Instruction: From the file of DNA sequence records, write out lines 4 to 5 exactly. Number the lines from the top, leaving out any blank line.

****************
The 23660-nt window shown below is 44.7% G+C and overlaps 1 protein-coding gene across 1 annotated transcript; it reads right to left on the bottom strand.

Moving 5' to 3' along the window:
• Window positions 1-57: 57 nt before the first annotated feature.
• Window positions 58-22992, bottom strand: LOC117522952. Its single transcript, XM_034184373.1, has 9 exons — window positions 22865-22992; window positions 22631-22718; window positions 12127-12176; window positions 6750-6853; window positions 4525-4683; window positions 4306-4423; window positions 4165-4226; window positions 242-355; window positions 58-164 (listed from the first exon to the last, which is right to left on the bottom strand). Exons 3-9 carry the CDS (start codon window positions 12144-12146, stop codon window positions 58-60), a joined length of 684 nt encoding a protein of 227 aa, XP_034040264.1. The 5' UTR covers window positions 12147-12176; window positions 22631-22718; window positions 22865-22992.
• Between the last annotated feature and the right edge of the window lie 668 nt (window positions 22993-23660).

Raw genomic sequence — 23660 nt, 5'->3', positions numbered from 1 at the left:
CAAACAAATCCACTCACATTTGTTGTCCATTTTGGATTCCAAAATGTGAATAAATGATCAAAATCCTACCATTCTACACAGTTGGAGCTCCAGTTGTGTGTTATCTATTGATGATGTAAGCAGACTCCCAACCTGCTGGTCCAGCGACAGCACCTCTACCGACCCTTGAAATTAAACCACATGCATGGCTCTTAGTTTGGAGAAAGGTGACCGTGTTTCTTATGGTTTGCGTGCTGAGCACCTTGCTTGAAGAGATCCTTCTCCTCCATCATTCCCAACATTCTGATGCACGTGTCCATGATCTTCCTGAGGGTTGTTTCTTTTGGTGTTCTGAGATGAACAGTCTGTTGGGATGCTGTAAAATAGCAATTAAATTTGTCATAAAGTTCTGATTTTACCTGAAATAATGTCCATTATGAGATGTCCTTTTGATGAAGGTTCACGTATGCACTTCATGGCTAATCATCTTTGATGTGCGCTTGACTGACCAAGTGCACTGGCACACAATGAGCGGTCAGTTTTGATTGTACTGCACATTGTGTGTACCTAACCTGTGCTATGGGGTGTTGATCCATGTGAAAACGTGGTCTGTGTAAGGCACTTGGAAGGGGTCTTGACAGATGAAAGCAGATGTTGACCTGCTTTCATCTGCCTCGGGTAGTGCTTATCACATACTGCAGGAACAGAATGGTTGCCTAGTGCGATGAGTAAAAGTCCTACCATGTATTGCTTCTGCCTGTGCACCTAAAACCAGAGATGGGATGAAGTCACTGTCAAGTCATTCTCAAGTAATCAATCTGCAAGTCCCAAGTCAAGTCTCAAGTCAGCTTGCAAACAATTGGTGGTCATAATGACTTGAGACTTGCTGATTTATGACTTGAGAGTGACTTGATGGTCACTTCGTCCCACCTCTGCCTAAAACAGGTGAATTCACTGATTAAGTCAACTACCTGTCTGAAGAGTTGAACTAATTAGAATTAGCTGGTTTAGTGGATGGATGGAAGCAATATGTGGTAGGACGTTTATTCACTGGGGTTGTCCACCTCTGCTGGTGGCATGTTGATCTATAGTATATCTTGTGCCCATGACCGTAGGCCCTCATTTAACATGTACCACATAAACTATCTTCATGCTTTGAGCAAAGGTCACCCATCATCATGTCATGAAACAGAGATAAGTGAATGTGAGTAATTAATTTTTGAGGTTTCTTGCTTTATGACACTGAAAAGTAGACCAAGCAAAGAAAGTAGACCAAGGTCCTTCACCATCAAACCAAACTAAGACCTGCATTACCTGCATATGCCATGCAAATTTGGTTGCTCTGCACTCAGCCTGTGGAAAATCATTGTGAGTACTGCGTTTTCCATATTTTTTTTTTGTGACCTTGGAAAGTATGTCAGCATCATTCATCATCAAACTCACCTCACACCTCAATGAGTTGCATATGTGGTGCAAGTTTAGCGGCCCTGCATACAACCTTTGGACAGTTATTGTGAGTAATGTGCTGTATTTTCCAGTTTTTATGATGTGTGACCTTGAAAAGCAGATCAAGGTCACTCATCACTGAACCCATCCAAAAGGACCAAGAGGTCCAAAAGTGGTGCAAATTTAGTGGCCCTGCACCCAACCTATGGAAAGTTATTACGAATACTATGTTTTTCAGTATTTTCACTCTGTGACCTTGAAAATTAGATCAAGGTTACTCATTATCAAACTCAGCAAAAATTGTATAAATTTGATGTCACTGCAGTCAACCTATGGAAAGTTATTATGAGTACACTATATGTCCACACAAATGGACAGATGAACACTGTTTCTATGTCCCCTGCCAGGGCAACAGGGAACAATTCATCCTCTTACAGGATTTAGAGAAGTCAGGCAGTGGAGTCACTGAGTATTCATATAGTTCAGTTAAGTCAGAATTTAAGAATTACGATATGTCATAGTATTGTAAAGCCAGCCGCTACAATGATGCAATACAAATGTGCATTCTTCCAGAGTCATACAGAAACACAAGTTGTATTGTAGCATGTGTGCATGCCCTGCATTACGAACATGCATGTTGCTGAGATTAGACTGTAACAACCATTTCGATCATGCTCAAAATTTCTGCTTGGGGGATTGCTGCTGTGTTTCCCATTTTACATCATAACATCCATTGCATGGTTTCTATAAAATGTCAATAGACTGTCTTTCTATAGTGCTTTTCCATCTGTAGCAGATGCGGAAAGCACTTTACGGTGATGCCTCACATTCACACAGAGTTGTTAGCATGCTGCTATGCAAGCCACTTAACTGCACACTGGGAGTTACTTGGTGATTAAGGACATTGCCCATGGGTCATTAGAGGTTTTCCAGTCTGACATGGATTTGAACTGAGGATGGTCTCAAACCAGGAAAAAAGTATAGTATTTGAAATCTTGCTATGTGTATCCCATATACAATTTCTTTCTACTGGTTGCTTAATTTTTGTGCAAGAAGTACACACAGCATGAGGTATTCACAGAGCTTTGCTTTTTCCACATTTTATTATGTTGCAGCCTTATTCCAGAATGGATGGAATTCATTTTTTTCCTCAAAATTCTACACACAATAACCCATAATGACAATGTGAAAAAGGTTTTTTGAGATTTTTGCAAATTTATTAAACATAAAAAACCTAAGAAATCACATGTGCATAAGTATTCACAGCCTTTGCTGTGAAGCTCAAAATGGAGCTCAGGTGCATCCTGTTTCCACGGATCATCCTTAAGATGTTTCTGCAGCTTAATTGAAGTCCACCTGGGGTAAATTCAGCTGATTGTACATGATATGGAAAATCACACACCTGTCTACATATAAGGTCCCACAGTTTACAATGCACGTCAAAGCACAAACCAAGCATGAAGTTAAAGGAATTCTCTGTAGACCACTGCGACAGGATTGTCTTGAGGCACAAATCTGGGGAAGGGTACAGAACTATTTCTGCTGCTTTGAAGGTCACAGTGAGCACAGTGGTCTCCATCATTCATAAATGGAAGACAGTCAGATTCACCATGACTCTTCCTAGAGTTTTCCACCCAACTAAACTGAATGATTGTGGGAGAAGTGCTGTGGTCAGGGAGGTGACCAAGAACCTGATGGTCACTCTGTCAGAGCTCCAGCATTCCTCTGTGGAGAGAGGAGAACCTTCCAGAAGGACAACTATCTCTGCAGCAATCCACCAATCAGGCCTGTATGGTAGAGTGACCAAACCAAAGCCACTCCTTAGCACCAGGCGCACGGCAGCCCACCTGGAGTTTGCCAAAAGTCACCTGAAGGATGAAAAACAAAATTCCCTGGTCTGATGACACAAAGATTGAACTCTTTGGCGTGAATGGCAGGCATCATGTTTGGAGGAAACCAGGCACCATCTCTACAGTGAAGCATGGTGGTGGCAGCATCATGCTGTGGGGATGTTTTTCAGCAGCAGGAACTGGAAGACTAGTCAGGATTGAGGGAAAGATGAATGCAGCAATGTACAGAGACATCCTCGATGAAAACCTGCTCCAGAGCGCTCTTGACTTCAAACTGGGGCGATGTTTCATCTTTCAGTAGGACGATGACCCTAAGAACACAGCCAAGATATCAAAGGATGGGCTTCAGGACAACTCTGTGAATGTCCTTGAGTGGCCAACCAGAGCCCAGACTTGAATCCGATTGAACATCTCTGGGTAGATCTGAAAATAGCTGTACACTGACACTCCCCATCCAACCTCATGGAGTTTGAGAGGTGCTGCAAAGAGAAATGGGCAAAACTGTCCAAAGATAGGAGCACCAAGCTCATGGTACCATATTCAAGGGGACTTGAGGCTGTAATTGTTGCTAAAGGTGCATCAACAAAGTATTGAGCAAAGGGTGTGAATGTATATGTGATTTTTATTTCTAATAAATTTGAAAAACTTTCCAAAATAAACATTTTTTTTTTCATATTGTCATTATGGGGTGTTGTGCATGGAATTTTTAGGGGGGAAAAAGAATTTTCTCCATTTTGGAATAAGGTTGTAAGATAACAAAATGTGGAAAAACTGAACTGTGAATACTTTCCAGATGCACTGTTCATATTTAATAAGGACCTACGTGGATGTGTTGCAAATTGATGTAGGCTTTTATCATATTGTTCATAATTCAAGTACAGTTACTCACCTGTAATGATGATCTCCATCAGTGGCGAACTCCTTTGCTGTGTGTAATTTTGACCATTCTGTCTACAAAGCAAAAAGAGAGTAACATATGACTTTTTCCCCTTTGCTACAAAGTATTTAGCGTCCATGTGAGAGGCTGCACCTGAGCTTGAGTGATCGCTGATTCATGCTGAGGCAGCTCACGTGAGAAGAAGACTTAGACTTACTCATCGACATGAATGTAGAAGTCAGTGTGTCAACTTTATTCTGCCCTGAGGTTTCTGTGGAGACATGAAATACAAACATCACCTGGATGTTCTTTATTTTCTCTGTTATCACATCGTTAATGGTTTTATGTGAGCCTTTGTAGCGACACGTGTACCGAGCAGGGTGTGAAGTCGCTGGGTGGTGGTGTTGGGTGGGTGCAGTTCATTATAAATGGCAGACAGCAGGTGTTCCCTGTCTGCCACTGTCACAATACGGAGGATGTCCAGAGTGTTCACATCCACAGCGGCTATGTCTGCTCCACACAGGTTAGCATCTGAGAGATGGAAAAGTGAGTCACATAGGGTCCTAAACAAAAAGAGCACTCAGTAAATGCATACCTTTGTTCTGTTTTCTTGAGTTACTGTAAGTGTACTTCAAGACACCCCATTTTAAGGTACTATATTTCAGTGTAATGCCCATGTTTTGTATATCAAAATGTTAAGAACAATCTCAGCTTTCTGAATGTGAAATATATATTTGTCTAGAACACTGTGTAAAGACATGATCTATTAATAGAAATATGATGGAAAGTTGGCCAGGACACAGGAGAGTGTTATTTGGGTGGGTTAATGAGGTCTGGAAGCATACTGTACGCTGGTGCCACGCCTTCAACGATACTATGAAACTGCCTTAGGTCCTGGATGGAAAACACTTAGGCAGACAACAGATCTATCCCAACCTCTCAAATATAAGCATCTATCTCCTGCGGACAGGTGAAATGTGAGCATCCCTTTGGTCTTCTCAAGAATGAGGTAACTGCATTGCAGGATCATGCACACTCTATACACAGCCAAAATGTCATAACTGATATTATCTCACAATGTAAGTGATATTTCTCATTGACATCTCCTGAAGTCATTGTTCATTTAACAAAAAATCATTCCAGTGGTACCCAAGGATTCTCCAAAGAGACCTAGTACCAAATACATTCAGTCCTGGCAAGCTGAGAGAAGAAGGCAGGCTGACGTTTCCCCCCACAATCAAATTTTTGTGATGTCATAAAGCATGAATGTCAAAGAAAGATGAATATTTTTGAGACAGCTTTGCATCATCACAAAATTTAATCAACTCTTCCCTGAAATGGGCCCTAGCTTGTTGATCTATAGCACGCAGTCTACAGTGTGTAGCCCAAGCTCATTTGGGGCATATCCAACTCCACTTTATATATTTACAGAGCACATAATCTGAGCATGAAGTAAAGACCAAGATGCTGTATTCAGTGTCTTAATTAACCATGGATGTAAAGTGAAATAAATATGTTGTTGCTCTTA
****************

• Window positions 58-22992, bottom strand: LOC117522952. Its single transcript, XM_034184373.1, has 9 exons — window positions 22865-22992; window positions 22631-22718; window positions 12127-12176; window positions 6750-6853; window positions 4525-4683; window positions 4306-4423; window positions 4165-4226; window positions 242-355; window positions 58-164 (listed from the first exon to the last, which is right to left on the bottom strand). Exons 3-9 carry the CDS (start codon window positions 12144-12146, stop codon window positions 58-60), a joined length of 684 nt encoding a protein of 227 aa, XP_034040264.1. The 5' UTR covers window positions 12147-12176; window positions 22631-22718; window positions 22865-22992.
• Between the last annotated feature and the right edge of the window lie 668 nt (window positions 22993-23660).